3. Getting a second or third Covid-19 vaccination
- Overall, information sources used were similar when hearing about and deciding whether to get a first, second or third dose of the Covid-19 vaccine. However, there was some shift over time towards less reliance on formal information sources such as the mainstream news or government-issued information and greater reliance on word of mouth and personal experience.
- Participants generally felt that they were more informed about later doses compared to the first, particularly about side effects and how the vaccine was working in practice. However, there were a few points of confusion, mainly relating to getting a third dose and the term "booster".
- The easing of pandemic-related restrictions, the introduction of Covid Status Certification and the wider context of revelations about Downing Street parties during lockdowns all had an impact on decision making about whether to get a second and third dose of the Covid-19 vaccine.
- As time went on, participants increasingly had direct personal experience of Covid-19, either contracting Covid-19 themselves or close family and friends having the virus. Particularly for those who had mild or no symptoms, this could reduce their perceived personal health risk from the virus, in turn reducing their motivation to get further Covid-19 vaccinations.
- While the motivations for getting a second or third Covid-19 vaccination tended to be similar to the motivations for getting a first, there were some important differences in the barriers. Over time, concerns arose about the number of Covid-19 vaccine doses that were required and the effectiveness of the vaccine, largely due to a realisation that the vaccine does not prevent infection. This could cause people to disengage from the vaccination programme, particularly when it came to getting a third dose.
- Practical experiences were also generally similar to experiences of the first dose, although some had doses at different venues. Practical barriers (such as childcare and work commitments) could lead to participants not always receiving their second dose at the appropriate time, and there were concerns about meeting these types of responsibilities if side effects were severe. This appears to have been a greater concern for later doses.
This chapter looks at participants' experiences of getting a second or third Covid-19 vaccination in Scotland, and specifically how this compared to getting a first dose. It highlights any differences in terms of accessing information, motivations and barriers to getting a second or third vaccination, and the practical experiences of getting second or third vaccinations.
In the main, the information sources used were similar when participants were hearing about and deciding whether to get the first, second and third doses of the Covid-19 vaccine. However, there was some shift over time between the first and subsequent doses, towards less reliance on formal information sources such as the mainstream news or government-issued information and greater reliance on word of mouth and personal experience. This became an important information source for informing people's understanding of the side effects and effectiveness of the vaccine, due in part to an increase in first-hand experiences of the Covid-19 vaccine and the virus itself, coupled with a perception that people's experiences of the Covid-19 vaccine clashed with what they had been told.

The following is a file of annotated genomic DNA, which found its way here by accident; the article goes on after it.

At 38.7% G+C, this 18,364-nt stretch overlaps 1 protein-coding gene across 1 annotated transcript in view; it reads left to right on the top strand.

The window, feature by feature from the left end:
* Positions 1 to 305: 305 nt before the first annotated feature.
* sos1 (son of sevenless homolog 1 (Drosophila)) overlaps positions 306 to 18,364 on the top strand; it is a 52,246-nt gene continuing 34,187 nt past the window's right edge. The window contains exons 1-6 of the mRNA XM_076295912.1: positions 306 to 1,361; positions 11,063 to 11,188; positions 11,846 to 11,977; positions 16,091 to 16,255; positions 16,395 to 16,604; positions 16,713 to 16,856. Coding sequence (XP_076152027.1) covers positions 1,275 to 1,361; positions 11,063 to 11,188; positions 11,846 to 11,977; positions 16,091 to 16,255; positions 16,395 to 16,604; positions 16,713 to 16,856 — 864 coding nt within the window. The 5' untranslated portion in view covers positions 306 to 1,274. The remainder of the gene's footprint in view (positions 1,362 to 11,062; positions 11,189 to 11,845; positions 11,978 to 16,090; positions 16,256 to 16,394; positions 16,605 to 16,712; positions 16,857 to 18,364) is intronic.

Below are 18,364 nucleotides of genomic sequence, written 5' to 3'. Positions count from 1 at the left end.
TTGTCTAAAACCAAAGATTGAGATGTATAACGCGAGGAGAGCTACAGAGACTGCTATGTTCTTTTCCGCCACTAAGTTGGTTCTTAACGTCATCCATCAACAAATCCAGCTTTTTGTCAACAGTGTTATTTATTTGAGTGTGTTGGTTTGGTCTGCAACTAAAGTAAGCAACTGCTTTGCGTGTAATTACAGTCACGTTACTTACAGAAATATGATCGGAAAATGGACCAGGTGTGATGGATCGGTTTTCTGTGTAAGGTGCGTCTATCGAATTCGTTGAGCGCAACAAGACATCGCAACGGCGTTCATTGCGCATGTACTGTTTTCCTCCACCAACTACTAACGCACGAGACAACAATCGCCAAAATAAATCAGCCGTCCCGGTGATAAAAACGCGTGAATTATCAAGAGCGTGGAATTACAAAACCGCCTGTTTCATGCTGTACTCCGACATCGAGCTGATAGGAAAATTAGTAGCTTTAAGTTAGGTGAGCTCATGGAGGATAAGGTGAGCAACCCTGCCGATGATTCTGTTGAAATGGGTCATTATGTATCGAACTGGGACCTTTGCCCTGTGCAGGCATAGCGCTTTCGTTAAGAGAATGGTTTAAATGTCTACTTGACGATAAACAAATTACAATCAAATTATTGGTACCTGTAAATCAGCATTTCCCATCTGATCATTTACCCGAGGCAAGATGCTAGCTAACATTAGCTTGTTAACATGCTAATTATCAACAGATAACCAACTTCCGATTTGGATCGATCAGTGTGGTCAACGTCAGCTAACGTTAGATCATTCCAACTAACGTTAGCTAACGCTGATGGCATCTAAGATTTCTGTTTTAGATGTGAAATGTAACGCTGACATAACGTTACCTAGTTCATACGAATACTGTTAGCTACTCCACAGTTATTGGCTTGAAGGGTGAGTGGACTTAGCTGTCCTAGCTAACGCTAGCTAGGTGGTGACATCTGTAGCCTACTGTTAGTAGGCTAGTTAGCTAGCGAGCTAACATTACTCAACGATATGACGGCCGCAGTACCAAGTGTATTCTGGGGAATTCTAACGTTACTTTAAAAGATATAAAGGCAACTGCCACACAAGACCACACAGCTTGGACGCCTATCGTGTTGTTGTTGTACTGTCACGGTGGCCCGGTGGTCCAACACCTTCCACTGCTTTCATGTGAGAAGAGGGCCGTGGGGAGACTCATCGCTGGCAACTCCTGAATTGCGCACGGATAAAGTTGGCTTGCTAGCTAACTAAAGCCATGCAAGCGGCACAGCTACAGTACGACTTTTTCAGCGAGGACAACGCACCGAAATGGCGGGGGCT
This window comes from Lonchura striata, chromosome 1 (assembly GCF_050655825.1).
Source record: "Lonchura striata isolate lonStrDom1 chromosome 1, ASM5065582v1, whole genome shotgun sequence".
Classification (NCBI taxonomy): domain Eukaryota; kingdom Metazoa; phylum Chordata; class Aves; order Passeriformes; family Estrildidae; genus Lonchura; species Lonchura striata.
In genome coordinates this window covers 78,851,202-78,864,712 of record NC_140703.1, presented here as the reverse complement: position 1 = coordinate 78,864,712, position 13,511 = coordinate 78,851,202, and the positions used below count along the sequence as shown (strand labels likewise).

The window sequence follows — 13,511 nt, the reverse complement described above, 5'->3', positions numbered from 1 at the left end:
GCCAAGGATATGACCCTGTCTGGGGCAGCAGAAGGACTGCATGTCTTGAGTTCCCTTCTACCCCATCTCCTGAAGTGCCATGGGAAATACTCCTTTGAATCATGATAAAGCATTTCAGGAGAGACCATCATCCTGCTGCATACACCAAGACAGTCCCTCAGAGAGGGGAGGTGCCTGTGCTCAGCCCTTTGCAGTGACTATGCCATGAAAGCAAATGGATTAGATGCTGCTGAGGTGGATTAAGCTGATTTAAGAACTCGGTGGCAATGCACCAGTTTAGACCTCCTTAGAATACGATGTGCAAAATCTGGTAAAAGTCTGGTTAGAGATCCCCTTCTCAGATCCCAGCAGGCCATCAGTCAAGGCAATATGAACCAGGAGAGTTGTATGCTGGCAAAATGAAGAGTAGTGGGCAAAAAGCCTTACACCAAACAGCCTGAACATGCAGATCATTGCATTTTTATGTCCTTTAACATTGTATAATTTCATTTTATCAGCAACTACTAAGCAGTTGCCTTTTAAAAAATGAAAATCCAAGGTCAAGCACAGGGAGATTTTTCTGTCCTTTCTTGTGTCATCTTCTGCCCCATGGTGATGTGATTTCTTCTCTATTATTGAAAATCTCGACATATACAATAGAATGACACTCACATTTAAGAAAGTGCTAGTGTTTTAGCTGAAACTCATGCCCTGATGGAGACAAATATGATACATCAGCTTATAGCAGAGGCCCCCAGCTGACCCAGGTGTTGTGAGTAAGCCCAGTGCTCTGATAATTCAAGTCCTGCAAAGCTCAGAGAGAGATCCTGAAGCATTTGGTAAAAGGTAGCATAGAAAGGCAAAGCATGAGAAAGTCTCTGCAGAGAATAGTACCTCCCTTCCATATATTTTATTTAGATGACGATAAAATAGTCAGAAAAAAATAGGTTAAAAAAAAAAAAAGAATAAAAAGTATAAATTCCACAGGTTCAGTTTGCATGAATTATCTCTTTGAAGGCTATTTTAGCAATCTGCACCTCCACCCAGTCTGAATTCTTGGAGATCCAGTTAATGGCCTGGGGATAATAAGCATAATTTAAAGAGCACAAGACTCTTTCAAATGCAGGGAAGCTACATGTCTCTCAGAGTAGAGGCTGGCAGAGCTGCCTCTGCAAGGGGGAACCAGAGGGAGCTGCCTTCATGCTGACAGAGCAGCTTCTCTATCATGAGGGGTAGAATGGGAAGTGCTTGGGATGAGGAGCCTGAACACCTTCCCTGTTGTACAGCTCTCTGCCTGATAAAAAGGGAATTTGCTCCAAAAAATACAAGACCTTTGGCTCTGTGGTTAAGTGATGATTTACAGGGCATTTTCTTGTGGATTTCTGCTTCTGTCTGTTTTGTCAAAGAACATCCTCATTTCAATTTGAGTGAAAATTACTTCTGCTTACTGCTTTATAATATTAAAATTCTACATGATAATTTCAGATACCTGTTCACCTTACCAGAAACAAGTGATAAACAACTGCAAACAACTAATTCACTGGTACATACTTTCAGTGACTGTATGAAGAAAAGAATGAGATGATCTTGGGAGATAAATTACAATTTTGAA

"It was what I was seeing, it is not so much what I was hearing. Locally around I was seeing friends and family, I was hearing from them, that kind of changed my mind. I'm thinking, yes, we are being treated like sheep and just blindly doing what they ask us to do."
Participant, Disability or health condition, Pakistani, woman, 40+, SIMD1, 2 Covid-19 vaccinations
This meant that participants felt that they were more informed about later doses compared to the first, particularly about side effects and how the vaccine was working in practice. However, there were also those who did not see the need to engage with further information, as they had already made up their mind to trust the vaccination programme when getting a first dose of the Covid-19 vaccine. There were also signs of fatigue among participants who felt that, as time went on, there was 'too much' information about the Covid-19 vaccine.
"I'll be honest, I started to tune out the news about the vaccine the more it went on. My decision was made."
Participant, White Scottish, woman, under 40, parent, rural, 3+ Covid-19 vaccinations
Despite participants feeling generally more informed by the time of their second and/or third Covid-19 vaccinations, there were some specific points of confusion when it came to the third dose. Not all were clear about why a third dose was needed, or on the term 'booster', due in part to some having understood previously that the second dose of the vaccine was a booster. In addition, those who were taking more time to decide about whether to get their third dose were not always clear on whether there was a time limit within which they needed to get it.
Motivations and barriers to getting a second or third vaccination
Shifts in pandemic restrictions and the wider context over time shaped decision making about whether to get a second and third dose of the Covid-19 vaccine. The easing of pandemic-related restrictions, the introduction of Covid Status Certification, and the wider context of revelations about Downing Street parties during the pandemic all impacted on participants' perceptions of the vaccination programme. As time went on, participants increasingly had direct personal experience of Covid-19, either contracting Covid-19 themselves or close family and friends having the virus. Particularly for those who had mild or no symptoms, this could reduce their perceived personal health risk from the virus, in turn reducing their motivation to get further Covid-19 vaccinations.
The motivations for getting a second or third Covid-19 vaccination were in the main similar to motivations for getting a first dose. However, there were some important differences which are outlined below.
Shifts in the external context also meant that certain motivations that had been important in deciding to get a first dose were less relevant by the time participants were offered a second or third. These included the removal of domestic Covid Status Certification; realising that being vaccinated would not stop transmission of the virus and the perception that the pandemic was coming to an end.
Among those who decided to get a second or third dose there was a sense that these decisions were easier compared to the first dose because they were familiar with the process and felt reassured that the vaccine was safe.